The large inglenook protrudes into the sitting room slightly because the narrowness of the plot didn't allow for an external stack - but in a room this large it makes no adverse impact.

Doors, landings and corridors have been aligned to create long views through the building - a clever space illusion design device.

You really can't beat a vaulted ceiling  - height, drama, space and character - definitely worth  the extra cost I think.

A shaped entrance into the beautiful ensuite

And finally a clever little room over the porch - an unexpected bonus.
I do hope you like it too - it certainly shows me what imagination and vision can achieve and how an 'ordinary' plot can be transformed.

I have just commissioned about a zillion new photos by the way (well that is obviously and exaggeration) and the new Border Oak website is V-E-R-Y close (but oh so far away) so I hope to bring you more and more posts to tie up with that. And we also have some top secret news that I will bring to you once GCHQ stop bugging my landline..............

Wednesday, 8 June 2011

awards season again

Each year seems to whizz by faster than the year before doesn't it? It can barely be 5 minutes since this Border Oak project claimed victory at the Homebuilding and Renovating/Daily Telegraph self build awards - but lo and behold the Awards are now open for 2011 entries .
The entry form can be download here and this years prize is a luxury spa break (whoo hoo!) The standard of winners is always high, usually controversial but certainly interesting!

And if you are a Border Oak client and would like enter your home by all means drop me a line and I will be more than happy to advise or help.

Sunday, 5 June 2011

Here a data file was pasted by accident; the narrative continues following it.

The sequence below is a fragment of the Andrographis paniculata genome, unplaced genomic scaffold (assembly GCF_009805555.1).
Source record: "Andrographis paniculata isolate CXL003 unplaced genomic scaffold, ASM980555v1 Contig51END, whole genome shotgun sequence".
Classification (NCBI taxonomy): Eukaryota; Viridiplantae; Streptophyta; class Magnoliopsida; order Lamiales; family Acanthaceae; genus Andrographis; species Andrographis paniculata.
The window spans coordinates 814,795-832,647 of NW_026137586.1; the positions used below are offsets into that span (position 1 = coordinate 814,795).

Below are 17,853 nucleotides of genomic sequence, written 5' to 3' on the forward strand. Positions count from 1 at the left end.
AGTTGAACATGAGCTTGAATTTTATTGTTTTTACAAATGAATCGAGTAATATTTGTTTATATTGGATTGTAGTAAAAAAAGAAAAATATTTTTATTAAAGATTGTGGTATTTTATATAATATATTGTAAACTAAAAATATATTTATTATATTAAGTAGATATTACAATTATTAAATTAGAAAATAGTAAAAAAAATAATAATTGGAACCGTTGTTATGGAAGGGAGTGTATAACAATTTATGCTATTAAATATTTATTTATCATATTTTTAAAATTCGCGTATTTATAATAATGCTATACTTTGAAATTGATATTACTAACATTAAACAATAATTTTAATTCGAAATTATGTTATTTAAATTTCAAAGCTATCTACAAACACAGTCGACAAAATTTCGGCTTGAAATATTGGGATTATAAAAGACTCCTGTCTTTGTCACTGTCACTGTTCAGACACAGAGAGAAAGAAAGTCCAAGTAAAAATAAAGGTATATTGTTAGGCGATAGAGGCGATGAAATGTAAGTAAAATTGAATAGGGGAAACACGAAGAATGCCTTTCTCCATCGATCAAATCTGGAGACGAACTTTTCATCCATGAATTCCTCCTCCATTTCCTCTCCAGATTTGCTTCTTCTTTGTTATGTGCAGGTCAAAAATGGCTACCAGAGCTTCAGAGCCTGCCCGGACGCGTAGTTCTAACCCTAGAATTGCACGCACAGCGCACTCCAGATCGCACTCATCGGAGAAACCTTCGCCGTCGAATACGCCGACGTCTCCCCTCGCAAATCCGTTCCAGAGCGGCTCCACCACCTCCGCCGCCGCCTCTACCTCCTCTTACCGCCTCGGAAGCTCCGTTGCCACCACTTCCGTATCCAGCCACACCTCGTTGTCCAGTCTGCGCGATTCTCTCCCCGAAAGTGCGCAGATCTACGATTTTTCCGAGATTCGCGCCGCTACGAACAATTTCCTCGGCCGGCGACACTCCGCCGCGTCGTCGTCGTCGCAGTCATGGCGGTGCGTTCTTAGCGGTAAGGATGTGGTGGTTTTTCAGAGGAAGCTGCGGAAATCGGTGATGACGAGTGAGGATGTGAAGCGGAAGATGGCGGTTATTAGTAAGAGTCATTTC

manor house monday

OK, I doubt very much that I will ever remember to post about a manor house every Monday (Farmhouse Friday,Single Storey Saturday anyone?) but Mr A was out and about last week and brought back some photos of a Border Oak house so big that he couldn't get the whole thing in one picture.  Seriously BIG.

And, although I can sometimes be a bit unsure of very BIG new houses (it's just a jealousy thing) this house has great potential because the the architectural/vernacular detail is about right. This is the kind of house that will get better and better with age - which can't be said about many of us (Richard Madeley maybe? Rob Lowe, probably).

this is only about a third of the one elevation - the section to the left is the 'service' wing if you like, the gable and double porch on the right are the 'front' of the main manor which works backwards. I think it is about 10,000 sq ft. Might be more with the attics and basements.

the blue sheeting protects the brick work from the tannin and is trimmed at the end of the build.

I like the slightly random brick infill patterns - a bit of informality on a house this size adds to the organic feel as an original manor would have been much altered, extended and remodelled over the passing centuries. So bizarre to think that not much separates the craftsmanship used to build this house and its direct Medieval counterpart.

The 'back' section of the house looks great too, with many classic 'Border Oak' elements. I think the brick work really helps break the mass of oak and the chimneys provide excellent 'punctuation'. The reason the house works is probably because proportionally it is strong. They haven't just stretched it and made it wider and taller to get the size they needed but have added incrementally and observed vernacular spans and pitches. Can't wait to see the end result.

P.S I know this is a Sunday, not a Monday, but I couldn't wait til the morning to post (well, I am out all day tomorrow)